Nairobi News


Maraga orders presentation of suspects in court within 24 hours of arrest

Kenya’s Judiciary will resume its operations a month after they suspended key operations, as part of measures to mitigate the spread of coronavirus, which was confirmed in the country last month.

Chief Justice David Maraga on Thursday said National Council on the Administration of Justice (NCAJ) will continue with their efforts to find the optimal balance between keeping the justice system up and running while safeguarding the health of our staff as well as members of the public in the face of the Covid-19 pandemic.

The CJ-led justice council also ordered the presentation of suspects in court within 24 hours of arrest as required by law as the Judiciary aims to scale up its operations which had been downscaled in measures taken to curtail the spread of coronavirus.

The High Court, Court of Appeal for criminal appeal hearings as well as all registries are expected to upscale sessions from April 21.

“The hearing of criminal appeals by the High Court and the Court of Appeal shall be scaled and proceed through modalities to be agreed by judges seized by the appeals, the DPP, appellants and their advocates as well as prison authorities,” NCAJ said in a statement.

The council however said court sessions will be conducted in strict adherence to the guidelines issued by the Ministry of Health to ensure the protection of judicial staff and court users.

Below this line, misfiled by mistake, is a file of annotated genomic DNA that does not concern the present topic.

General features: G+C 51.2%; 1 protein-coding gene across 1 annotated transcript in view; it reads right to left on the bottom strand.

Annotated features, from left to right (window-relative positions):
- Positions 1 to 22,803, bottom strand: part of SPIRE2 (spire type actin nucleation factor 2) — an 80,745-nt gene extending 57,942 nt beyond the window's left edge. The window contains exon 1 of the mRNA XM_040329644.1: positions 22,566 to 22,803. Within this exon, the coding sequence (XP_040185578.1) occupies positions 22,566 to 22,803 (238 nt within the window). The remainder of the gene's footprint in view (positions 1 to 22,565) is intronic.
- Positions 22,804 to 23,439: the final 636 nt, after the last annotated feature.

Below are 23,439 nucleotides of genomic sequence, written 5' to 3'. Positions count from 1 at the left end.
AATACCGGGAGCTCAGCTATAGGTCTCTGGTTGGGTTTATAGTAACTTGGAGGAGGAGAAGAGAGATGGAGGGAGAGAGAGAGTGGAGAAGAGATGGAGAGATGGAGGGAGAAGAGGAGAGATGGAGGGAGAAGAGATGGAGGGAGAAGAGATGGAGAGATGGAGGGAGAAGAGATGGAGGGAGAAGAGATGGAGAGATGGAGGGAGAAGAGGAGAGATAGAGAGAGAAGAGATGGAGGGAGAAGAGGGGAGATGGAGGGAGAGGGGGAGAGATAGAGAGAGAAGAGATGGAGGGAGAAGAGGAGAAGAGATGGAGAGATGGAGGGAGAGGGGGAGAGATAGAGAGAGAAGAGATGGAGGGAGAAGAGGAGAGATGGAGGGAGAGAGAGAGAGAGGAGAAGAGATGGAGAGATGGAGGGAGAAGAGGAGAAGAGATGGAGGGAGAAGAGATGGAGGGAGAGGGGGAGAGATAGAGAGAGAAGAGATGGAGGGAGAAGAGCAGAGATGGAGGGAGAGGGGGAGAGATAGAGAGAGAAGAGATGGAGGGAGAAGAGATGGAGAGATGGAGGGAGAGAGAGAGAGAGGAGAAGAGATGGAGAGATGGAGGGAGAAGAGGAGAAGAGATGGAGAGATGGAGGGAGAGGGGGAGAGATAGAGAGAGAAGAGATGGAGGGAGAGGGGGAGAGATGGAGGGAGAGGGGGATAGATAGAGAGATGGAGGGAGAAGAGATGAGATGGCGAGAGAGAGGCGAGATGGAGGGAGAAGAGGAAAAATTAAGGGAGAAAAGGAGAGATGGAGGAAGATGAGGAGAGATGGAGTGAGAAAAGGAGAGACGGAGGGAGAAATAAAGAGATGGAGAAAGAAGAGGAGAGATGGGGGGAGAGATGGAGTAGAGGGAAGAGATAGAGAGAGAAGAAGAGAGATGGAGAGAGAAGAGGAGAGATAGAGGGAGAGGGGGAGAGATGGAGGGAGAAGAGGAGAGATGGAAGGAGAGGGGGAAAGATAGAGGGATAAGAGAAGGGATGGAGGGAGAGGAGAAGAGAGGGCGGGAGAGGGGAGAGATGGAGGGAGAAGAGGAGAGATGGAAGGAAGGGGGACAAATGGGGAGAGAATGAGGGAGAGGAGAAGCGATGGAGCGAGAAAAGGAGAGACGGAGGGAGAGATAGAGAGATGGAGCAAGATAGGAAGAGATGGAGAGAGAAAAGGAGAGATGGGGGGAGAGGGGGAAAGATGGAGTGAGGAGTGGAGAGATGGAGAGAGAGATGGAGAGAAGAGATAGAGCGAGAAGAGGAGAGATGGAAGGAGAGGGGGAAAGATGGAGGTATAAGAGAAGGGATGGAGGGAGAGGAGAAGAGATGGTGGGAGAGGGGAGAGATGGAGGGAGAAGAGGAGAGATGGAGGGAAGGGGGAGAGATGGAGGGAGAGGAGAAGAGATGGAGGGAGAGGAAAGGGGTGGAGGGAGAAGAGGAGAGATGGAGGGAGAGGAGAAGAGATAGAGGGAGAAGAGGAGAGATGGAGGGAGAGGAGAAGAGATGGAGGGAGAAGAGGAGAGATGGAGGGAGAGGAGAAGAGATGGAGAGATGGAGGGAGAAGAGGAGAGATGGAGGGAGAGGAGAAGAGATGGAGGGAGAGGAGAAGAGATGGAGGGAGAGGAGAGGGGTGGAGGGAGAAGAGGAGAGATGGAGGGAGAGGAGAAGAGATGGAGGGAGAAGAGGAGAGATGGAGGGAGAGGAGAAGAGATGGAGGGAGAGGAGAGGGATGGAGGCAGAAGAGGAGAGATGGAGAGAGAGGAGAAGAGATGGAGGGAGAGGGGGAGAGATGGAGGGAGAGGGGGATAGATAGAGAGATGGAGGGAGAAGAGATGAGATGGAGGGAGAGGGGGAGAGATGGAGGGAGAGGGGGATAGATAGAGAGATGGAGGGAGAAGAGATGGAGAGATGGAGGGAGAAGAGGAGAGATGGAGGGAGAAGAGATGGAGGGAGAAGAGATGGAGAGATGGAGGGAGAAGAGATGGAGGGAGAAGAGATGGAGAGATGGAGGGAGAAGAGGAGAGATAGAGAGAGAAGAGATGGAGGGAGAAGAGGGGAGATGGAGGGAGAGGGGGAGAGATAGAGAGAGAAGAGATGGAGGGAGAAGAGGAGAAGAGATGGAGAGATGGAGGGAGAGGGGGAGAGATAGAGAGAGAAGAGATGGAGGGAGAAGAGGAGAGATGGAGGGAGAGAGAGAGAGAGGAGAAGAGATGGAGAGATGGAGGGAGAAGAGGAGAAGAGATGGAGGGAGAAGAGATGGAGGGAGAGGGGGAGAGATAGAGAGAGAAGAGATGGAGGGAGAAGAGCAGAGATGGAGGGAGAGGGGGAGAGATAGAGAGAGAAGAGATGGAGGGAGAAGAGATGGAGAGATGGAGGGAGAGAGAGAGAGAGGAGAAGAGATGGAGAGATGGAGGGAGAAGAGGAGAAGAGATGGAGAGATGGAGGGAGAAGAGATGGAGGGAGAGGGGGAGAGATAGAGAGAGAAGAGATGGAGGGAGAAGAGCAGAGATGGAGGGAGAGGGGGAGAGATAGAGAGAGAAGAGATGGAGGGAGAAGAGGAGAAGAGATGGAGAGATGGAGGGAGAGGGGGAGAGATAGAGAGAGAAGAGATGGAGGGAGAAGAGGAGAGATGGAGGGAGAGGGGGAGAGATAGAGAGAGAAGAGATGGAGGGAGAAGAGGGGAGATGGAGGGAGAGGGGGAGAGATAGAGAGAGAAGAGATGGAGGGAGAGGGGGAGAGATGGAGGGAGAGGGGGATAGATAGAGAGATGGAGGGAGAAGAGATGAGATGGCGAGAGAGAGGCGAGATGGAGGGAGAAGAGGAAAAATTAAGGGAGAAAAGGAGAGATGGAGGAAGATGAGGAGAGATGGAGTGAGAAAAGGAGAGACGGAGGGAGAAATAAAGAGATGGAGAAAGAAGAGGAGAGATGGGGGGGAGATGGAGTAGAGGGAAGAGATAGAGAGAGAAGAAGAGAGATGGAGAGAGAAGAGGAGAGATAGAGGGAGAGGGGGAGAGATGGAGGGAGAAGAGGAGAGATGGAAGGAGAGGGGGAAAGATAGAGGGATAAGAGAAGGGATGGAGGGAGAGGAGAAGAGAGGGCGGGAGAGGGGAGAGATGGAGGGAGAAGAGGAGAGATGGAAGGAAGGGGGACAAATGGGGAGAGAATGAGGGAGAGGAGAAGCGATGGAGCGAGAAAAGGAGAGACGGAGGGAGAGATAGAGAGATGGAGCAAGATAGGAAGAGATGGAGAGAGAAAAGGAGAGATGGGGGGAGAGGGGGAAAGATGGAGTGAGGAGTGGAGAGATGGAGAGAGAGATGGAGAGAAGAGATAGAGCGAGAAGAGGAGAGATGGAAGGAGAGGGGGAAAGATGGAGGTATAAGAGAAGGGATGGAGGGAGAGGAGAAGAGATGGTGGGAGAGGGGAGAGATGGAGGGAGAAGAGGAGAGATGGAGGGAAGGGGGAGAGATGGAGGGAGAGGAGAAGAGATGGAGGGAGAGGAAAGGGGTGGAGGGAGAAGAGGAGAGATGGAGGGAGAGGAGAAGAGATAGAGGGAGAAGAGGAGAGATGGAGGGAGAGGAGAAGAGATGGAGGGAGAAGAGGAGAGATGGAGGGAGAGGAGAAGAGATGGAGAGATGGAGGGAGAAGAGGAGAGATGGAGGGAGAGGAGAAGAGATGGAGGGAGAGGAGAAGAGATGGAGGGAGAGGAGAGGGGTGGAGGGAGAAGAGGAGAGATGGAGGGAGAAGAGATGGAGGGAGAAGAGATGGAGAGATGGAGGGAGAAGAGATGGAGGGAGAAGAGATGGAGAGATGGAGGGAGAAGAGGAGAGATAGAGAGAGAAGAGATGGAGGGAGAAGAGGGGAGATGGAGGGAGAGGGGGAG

“All pending judgements and rulings shall, in accordance with guidelines of the Ministry of Health will henceforth be delivered in open court upon notice to litigants and their advocates,” the statement added.

Court registry staff have also been re-called in limited numbers to ensure compliance with the Ministry of Health guidelines.


Last month, Chief Registrar Anne Amadi in a memo to judges, judicial officers and workers, instructed them to keep off court stations across the country.

She directed that notices informing the public of the closure be displayed at courts with contacts of two staff to handle urgent matters on email.

The Law Society of Kenya (LSK) had called for the re-opening of courts, a proposal objected by Kenya Magistrates and Judges Association (KWJA) on grounds that it was unreasonable.

KWJA said the Judiciary officers were not exempted from regulations of the Ministry of Health on social distancing.

Under the new guidelines, all pending judgements shall be delivered in open court while matters filed when the courts were closed will be handled according to new guidelines to be issued by a NCAJ subcommittee.

“Presiding judges and heads of stations outside Nairobi shall liaise with court users committees and come up with guidelines on how civil matters which were taken out between 16 March and 22 April be dealt with,” the council stated.